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Building Trust Key to Ensuring All MN Kids are Counted in Census

Personal fears related to immigration status and overcrowded housing situations are considered common reasons why young kids are undercounted in the census. (Adobe Stock)
Personal fears related to immigration status and overcrowded housing situations are considered common reasons why young kids are undercounted in the census. (Adobe Stock)
May 15, 2020

MINNEAPOLIS - The 2020 Census count has been delayed by the pandemic, but groups wanting to ensure that children are counted are getting their message out. In Minnesota, efforts are underway to educate families in communities of color.

The state has declared May 15 as "Count All Kids Day." It's estimated that 2% of children statewide were missed in the 2010 count.

Nationwide, children of color were missed at double the rate of their white peers. Camila Mercado Michelli is advocacy manager at CLUES, a Minnesota nonprofit that serves Latinx families.

She says they're trying to dispel any myths that census takers are government workers up to no good.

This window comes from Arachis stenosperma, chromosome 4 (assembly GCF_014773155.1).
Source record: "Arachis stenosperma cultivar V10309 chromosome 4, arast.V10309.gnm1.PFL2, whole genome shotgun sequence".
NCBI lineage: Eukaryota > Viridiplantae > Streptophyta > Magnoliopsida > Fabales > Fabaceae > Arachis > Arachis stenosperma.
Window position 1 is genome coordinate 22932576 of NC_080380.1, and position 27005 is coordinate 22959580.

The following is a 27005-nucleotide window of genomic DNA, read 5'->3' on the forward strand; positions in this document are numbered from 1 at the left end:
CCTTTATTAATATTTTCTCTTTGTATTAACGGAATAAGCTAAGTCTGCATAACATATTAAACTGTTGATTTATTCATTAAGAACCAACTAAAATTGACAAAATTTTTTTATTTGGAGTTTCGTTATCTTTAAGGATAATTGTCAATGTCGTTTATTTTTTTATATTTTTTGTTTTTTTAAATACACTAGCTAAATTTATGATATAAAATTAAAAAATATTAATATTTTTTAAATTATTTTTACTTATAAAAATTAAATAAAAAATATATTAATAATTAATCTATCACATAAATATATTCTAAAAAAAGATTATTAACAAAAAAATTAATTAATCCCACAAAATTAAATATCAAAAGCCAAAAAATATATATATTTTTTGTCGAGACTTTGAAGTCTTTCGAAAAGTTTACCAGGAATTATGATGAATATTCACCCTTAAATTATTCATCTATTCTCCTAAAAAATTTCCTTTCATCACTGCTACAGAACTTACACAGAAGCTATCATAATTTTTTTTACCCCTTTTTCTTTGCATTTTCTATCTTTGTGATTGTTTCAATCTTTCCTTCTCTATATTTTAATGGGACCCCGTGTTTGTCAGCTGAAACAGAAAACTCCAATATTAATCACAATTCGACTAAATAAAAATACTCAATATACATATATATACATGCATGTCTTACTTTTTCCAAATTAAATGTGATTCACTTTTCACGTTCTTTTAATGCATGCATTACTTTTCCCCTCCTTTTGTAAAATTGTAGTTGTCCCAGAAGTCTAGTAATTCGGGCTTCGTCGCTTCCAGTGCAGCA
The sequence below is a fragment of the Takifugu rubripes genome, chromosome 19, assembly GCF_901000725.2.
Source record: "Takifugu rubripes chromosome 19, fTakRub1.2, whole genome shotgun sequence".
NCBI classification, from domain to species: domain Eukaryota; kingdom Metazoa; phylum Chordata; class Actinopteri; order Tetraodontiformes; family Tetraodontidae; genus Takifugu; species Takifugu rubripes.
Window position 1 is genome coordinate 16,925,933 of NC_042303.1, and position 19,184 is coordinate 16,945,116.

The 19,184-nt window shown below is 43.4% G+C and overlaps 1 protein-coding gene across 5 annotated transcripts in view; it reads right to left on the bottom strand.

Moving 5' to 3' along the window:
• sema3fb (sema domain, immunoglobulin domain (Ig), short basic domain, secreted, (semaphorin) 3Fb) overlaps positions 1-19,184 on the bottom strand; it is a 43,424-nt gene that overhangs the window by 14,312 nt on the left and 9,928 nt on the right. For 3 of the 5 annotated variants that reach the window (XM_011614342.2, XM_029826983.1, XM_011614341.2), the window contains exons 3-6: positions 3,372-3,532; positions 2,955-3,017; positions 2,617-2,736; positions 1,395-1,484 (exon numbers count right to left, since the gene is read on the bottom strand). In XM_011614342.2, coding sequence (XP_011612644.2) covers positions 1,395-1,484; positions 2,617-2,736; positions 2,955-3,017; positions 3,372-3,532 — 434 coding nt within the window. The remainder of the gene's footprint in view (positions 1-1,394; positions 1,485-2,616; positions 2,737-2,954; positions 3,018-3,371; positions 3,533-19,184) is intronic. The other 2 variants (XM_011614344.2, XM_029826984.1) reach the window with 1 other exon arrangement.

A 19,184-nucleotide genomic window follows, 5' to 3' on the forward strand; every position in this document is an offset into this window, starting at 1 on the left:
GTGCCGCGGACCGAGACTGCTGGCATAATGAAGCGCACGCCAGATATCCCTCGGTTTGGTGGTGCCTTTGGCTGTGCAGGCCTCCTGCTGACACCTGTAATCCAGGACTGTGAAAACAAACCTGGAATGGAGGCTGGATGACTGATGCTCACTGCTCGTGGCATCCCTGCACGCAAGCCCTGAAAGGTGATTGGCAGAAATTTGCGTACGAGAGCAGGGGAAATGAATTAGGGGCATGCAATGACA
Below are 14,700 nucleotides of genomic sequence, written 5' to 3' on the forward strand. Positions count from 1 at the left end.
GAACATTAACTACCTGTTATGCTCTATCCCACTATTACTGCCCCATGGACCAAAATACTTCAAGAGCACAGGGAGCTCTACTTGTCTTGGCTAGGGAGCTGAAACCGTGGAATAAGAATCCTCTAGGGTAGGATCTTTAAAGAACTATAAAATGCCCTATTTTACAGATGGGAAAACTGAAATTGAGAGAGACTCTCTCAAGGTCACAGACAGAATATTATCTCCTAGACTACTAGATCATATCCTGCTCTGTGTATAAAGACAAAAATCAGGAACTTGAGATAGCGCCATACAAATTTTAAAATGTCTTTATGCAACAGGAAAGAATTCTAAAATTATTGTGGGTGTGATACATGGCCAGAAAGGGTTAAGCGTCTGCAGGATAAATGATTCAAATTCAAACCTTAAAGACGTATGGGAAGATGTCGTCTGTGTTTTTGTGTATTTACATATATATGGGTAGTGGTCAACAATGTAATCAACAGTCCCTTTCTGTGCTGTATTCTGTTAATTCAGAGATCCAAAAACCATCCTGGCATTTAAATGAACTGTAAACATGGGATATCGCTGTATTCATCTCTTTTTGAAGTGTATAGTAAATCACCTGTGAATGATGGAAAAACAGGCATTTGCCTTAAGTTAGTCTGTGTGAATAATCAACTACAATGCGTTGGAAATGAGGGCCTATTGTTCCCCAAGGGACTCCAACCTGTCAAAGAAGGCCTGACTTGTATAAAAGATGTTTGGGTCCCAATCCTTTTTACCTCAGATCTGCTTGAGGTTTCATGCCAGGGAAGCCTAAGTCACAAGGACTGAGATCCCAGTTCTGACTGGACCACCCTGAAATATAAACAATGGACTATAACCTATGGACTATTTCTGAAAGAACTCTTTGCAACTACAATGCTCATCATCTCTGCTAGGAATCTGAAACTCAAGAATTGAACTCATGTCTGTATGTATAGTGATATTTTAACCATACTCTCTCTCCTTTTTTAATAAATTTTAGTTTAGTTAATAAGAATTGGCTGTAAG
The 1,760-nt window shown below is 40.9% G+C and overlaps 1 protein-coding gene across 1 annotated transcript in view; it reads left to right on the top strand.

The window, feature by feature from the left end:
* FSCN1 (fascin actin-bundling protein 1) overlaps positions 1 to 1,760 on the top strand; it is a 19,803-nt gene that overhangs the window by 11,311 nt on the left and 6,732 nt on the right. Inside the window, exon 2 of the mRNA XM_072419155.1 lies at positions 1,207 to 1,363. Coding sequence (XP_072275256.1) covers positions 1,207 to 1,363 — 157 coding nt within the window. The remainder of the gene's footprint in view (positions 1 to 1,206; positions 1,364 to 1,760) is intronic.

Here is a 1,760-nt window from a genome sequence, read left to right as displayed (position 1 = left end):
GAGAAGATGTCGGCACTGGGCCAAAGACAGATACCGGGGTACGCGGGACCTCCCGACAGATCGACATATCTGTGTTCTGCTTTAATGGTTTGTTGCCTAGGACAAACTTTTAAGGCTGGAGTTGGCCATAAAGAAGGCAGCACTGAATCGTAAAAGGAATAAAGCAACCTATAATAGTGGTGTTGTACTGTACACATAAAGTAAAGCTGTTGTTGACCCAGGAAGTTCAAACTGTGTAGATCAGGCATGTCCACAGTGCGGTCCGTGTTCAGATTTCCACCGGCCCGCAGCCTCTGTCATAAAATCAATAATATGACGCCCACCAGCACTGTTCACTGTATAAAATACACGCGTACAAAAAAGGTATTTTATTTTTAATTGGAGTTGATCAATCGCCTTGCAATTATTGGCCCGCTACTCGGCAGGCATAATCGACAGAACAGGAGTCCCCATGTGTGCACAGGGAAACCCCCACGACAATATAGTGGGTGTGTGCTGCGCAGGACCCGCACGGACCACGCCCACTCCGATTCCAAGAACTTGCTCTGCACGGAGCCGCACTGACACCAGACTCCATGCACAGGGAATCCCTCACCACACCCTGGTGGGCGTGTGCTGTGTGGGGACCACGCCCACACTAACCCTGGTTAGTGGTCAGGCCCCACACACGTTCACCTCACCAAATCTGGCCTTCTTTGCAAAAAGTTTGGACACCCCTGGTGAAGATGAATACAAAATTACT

"There is, like, this distrust with a government agency," says Michelli. "And because the Census Bureau falls in that group, that's one of the biggest challenges."

She says gaining trust will convince more families to participate in the process and include their children in the count. CLUES has been holding community discussions that include census representatives and immigration attorneys, to help assure concerned residents that their information will be protected.

Jennifer Bertram, KIDS Count coordinator at the Children's Defense Fund of Minnesota, says the undercount of young children in the last census cost the state nearly $200 million in federal aid.

And as Congress considers providing more long-term help for pandemic recovery, she says a more accurate count will help young kids - who have already seen the effects of achievement gaps during the crisis.

"Just reflecting on who has access to reliable internet is really making a difference," says Bertram, "in terms of how children can get access to their educational needs right now, and who has access to proper nutrition."

Advocates fear that the number of young children missed could double in the 2020 count, if not enough awareness is raised.

Disclosure: Children's Defense Fund- Minnesota Chapter contributes to our fund for reporting on Budget Policy & Priorities, Children's Issues. If you would like to help support news in the public interest, click here.
Mike Moen, Public News Service - MN